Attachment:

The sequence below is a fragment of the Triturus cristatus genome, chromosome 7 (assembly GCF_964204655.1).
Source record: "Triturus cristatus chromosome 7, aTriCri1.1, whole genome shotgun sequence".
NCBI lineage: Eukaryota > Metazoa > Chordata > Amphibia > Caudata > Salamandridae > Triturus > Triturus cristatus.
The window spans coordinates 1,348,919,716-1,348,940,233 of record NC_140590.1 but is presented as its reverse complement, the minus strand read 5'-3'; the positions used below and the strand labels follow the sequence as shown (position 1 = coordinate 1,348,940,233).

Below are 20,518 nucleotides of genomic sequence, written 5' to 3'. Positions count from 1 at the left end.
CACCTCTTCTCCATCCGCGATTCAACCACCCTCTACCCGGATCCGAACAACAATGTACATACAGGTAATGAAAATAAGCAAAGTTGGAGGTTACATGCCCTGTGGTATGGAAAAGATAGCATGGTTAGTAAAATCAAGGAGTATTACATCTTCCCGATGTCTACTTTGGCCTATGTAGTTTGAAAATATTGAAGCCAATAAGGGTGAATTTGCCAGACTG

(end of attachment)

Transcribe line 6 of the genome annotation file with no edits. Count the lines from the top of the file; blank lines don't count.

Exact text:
CACCTCTTCTCCATCCGCGATTCAACCACCCTCTACCCGGATCCGAACAACAATGTACATACAGGTAATGAAAATAAGCAAAGTTGGAGGTTACATGCCCTGTGGTATGGAAAAGATAGCATGGTTAGTAAAATCAAGGAGTATTACATCTTCCCGATGTCTACTTTGGCCTATGTAGTTTGAAAATATTGAAGCCAATAAGGGTGAATTTGCCAGACTG